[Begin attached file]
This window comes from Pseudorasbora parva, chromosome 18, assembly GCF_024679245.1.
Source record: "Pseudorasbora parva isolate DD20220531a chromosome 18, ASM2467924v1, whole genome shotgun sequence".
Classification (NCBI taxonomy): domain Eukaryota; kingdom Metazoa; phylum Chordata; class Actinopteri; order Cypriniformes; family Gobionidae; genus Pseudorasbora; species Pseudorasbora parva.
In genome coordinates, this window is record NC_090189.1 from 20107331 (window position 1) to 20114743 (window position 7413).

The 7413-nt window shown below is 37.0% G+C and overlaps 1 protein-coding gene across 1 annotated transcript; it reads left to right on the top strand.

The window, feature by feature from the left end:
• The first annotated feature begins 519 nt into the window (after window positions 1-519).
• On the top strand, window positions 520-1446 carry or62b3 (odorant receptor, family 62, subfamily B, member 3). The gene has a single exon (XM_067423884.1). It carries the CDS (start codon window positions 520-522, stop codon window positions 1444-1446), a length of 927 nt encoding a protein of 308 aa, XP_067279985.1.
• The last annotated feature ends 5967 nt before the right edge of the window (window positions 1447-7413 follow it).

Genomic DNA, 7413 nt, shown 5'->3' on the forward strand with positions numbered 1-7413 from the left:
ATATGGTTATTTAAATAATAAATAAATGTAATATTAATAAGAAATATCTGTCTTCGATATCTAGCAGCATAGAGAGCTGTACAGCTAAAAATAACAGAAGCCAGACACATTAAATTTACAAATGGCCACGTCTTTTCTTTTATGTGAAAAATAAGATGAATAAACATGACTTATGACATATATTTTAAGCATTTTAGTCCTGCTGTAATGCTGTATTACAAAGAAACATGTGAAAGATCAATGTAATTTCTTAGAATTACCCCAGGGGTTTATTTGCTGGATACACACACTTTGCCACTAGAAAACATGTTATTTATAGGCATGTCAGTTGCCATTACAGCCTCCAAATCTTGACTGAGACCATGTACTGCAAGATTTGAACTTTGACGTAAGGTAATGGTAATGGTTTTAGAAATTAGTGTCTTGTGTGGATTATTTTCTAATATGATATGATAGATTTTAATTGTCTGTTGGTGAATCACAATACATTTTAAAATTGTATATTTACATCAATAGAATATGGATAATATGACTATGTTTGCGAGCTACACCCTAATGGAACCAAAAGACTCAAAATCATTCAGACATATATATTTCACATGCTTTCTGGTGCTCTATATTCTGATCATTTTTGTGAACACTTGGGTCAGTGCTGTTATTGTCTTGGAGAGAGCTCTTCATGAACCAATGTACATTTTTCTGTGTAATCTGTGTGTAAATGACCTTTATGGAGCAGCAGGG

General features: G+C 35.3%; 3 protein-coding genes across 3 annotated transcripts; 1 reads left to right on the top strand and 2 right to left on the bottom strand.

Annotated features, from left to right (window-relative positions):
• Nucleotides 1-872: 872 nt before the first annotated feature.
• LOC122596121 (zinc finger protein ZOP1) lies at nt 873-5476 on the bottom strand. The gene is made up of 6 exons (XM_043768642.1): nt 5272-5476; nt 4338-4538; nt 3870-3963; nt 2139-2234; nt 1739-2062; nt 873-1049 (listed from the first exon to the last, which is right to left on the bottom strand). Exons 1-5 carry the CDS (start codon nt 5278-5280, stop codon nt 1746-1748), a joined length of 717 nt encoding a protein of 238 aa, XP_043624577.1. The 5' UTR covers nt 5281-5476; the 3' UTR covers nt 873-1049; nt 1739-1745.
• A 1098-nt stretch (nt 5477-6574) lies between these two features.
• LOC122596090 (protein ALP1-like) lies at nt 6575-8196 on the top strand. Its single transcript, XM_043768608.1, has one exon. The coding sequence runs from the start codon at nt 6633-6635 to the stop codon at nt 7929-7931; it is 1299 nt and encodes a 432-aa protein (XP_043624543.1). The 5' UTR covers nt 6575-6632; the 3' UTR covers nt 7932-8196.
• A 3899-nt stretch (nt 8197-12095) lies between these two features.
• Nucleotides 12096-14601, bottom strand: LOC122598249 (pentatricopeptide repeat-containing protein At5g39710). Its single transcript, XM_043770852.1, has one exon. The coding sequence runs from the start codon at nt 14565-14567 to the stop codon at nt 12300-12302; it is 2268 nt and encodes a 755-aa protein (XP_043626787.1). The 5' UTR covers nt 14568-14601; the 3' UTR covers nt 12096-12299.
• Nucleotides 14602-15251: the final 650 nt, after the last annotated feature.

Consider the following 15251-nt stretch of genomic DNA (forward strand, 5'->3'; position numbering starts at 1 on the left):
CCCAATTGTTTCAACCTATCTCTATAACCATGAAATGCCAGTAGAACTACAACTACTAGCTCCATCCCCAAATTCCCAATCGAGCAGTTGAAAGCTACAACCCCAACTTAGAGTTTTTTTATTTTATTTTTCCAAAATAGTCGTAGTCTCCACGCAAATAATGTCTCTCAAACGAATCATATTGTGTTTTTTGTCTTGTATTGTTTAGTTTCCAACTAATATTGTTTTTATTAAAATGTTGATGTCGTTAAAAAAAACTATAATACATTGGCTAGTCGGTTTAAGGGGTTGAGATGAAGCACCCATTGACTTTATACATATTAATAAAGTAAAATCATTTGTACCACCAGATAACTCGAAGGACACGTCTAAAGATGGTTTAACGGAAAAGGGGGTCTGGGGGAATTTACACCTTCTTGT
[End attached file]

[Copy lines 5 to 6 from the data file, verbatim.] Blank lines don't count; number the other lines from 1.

The 7413-nt window shown below is 37.0% G+C and overlaps 1 protein-coding gene across 1 annotated transcript; it reads left to right on the top strand.

The window, feature by feature from the left end: